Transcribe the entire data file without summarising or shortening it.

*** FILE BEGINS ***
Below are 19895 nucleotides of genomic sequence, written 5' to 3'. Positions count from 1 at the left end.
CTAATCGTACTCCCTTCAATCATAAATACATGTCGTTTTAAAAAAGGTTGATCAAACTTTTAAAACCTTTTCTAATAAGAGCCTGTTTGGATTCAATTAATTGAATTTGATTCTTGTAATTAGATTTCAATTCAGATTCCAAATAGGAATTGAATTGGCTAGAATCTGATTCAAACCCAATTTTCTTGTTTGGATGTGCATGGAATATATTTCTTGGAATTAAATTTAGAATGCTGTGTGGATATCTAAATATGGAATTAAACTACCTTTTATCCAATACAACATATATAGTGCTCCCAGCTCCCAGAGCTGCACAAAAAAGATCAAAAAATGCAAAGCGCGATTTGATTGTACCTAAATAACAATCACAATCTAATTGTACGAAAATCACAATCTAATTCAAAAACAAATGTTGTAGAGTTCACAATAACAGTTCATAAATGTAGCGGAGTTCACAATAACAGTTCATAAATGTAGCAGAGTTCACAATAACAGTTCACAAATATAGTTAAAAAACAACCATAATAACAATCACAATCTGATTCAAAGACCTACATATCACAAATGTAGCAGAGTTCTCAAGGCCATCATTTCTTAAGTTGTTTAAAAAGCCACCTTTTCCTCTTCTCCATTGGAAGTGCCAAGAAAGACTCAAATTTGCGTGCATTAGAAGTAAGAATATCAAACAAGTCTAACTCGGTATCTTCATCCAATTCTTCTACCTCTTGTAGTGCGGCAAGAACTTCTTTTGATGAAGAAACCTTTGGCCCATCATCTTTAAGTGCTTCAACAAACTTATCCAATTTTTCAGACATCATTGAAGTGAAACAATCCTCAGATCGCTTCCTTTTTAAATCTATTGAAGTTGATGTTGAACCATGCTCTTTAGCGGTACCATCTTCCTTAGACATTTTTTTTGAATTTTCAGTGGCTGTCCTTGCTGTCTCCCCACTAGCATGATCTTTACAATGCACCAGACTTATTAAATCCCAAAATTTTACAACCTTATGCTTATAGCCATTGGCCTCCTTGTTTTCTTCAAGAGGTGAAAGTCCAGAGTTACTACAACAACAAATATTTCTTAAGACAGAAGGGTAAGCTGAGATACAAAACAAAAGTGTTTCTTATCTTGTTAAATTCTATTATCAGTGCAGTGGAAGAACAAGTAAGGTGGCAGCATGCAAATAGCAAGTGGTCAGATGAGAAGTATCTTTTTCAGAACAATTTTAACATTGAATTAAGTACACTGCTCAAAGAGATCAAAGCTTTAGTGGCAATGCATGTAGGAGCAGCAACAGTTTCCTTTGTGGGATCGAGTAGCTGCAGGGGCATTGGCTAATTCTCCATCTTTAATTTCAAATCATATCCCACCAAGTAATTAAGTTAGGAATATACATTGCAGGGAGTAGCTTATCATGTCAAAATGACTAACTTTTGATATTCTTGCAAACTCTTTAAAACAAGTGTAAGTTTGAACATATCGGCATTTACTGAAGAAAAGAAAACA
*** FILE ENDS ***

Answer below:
Below are 19895 nucleotides of genomic sequence, written 5' to 3'. Positions count from 1 at the left end.
CTAATCGTACTCCCTTCAATCATAAATACATGTCGTTTTAAAAAAGGTTGATCAAACTTTTAAAACCTTTTCTAATAAGAGCCTGTTTGGATTCAATTAATTGAATTTGATTCTTGTAATTAGATTTCAATTCAGATTCCAAATAGGAATTGAATTGGCTAGAATCTGATTCAAACCCAATTTTCTTGTTTGGATGTGCATGGAATATATTTCTTGGAATTAAATTTAGAATGCTGTGTGGATATCTAAATATGGAATTAAACTACCTTTTATCCAATACAACATATATAGTGCTCCCAGCTCCCAGAGCTGCACAAAAAAGATCAAAAAATGCAAAGCGCGATTTGATTGTACCTAAATAACAATCACAATCTAATTGTACGAAAATCACAATCTAATTCAAAAACAAATGTTGTAGAGTTCACAATAACAGTTCATAAATGTAGCGGAGTTCACAATAACAGTTCATAAATGTAGCAGAGTTCACAATAACAGTTCACAAATATAGTTAAAAAACAACCATAATAACAATCACAATCTGATTCAAAGACCTACATATCACAAATGTAGCAGAGTTCTCAAGGCCATCATTTCTTAAGTTGTTTAAAAAGCCACCTTTTCCTCTTCTCCATTGGAAGTGCCAAGAAAGACTCAAATTTGCGTGCATTAGAAGTAAGAATATCAAACAAGTCTAACTCGGTATCTTCATCCAATTCTTCTACCTCTTGTAGTGCGGCAAGAACTTCTTTTGATGAAGAAACCTTTGGCCCATCATCTTTAAGTGCTTCAACAAACTTATCCAATTTTTCAGACATCATTGAAGTGAAACAATCCTCAGATCGCTTCCTTTTTAAATCTATTGAAGTTGATGTTGAACCATGCTCTTTAGCGGTACCATCTTCCTTAGACATTTTTTTTGAATTTTCAGTGGCTGTCCTTGCTGTCTCCCCACTAGCATGATCTTTACAATGCACCAGACTTATTAAATCCCAAAATTTTACAACCTTATGCTTATAGCCATTGGCCTCCTTGTTTTCTTCAAGAGGTGAAAGTCCAGAGTTACTACAACAACAAATATTTCTTAAGACAGAAGGGTAAGCTGAGATACAAAACAAAAGTGTTTCTTATCTTGTTAAATTCTATTATCAGTGCAGTGGAAGAACAAGTAAGGTGGCAGCATGCAAATAGCAAGTGGTCAGATGAGAAGTATCTTTTTCAGAACAATTTTAACATTGAATTAAGTACACTGCTCAAAGAGATCAAAGCTTTAGTGGCAATGCATGTAGGAGCAGCAACAGTTTCCTTTGTGGGATCGAGTAGCTGCAGGGGCATTGGCTAATTCTCCATCTTTAATTTCAAATCATATCCCACCAAGTAATTAAGTTAGGAATATACATTGCAGGGAGTAGCTTATCATGTCAAAATGACTAACTTTTGATATTCTTGCAAACTCTTTAAAACAAGTGTAAGTTTGAACATATCGGCATTTACTGAAGAAAAGAAAACA